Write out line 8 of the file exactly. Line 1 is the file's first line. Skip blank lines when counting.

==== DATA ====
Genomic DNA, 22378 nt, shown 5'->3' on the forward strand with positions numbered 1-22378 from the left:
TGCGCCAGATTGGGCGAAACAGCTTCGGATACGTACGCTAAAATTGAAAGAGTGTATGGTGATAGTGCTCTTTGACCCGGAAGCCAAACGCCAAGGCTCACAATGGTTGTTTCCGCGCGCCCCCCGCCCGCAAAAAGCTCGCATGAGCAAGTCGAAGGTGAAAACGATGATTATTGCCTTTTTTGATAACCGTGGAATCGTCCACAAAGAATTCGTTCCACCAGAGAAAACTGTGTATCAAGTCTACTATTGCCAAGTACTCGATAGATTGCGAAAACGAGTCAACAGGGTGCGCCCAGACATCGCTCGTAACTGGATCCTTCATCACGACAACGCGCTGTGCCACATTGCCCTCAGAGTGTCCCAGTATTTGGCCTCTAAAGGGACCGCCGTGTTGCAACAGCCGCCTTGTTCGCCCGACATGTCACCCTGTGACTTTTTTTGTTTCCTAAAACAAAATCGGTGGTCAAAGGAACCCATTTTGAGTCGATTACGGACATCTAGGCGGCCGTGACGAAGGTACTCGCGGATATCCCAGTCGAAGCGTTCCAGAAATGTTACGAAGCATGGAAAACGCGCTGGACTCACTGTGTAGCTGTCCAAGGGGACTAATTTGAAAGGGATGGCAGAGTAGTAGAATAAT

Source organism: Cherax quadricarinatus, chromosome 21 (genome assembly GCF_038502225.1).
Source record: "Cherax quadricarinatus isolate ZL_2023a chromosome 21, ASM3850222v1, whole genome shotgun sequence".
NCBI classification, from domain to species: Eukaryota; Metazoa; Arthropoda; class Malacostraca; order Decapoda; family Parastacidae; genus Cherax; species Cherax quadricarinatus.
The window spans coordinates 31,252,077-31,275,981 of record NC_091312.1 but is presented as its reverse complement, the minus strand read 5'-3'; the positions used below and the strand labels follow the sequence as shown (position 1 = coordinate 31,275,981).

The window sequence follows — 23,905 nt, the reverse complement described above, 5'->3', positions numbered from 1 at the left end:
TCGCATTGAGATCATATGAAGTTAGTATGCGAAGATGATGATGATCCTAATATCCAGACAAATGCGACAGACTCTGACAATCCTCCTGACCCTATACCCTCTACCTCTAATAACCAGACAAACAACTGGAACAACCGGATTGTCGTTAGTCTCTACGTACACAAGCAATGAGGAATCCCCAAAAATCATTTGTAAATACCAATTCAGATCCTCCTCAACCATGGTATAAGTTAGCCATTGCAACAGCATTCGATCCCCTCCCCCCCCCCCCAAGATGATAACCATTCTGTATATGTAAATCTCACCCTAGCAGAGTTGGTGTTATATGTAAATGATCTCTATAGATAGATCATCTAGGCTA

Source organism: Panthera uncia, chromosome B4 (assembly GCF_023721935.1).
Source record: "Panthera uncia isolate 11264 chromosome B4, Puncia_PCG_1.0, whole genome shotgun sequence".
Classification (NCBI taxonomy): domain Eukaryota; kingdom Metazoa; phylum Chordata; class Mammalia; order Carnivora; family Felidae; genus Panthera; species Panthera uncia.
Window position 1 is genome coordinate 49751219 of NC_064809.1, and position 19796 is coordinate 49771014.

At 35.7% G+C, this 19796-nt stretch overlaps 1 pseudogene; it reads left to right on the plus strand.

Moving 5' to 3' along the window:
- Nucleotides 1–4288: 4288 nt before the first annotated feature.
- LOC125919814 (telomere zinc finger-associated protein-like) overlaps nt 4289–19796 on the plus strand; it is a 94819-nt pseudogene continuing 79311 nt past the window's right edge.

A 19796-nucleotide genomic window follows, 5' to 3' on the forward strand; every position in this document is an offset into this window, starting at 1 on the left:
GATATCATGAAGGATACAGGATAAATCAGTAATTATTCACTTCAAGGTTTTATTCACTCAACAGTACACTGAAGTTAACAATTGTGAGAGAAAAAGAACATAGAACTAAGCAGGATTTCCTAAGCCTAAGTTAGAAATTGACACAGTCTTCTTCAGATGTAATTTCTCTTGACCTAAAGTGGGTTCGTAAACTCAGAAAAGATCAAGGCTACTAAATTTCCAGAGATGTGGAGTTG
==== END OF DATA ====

TCGCATTGAGATCATATGAAGTTAGTATGCGAAGATGATGATGATCCTAATATCCAGACAAATGCGACAGACTCTGACAATCCTCCTGACCCTATACCCTCTACCTCTAATAACCAGACAAACAACTGGAACAACCGGATTGTCGTTAGTCTCTACGTACACAAGCAATGAGGAATCCCCAAAAATCATTTGTAAATACCAATTCAGATCCTCCTCAACCATGGTATAAGTTAGCCATTGCAACAGCATTCGATCCCCTCCCCCCCCCCCCAAGATGATAACCATTCTGTATATGTAAATCTCACCCTAGCAGAGTTGGTGTTATATGTAAATGATCTCTATAGATAGATCATCTAGGCTA